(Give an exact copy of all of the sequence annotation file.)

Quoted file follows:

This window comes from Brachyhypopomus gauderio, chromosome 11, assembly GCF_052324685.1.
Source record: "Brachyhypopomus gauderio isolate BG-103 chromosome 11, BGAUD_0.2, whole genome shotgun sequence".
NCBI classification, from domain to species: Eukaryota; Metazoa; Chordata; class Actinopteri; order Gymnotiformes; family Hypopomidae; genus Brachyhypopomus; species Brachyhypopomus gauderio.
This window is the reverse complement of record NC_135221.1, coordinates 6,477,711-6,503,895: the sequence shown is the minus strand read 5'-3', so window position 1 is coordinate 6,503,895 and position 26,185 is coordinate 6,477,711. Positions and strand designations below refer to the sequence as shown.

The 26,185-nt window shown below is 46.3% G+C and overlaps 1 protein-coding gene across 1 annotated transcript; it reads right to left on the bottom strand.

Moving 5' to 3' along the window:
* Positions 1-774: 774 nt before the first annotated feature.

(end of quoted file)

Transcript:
This window comes from Brachyhypopomus gauderio, chromosome 11, assembly GCF_052324685.1.
Source record: "Brachyhypopomus gauderio isolate BG-103 chromosome 11, BGAUD_0.2, whole genome shotgun sequence".
NCBI classification, from domain to species: Eukaryota; Metazoa; Chordata; class Actinopteri; order Gymnotiformes; family Hypopomidae; genus Brachyhypopomus; species Brachyhypopomus gauderio.
This window is the reverse complement of record NC_135221.1, coordinates 6,477,711-6,503,895: the sequence shown is the minus strand read 5'-3', so window position 1 is coordinate 6,503,895 and position 26,185 is coordinate 6,477,711. Positions and strand designations below refer to the sequence as shown.

The 26,185-nt window shown below is 46.3% G+C and overlaps 1 protein-coding gene across 1 annotated transcript; it reads right to left on the bottom strand.

Moving 5' to 3' along the window:
* Positions 1-774: 774 nt before the first annotated feature.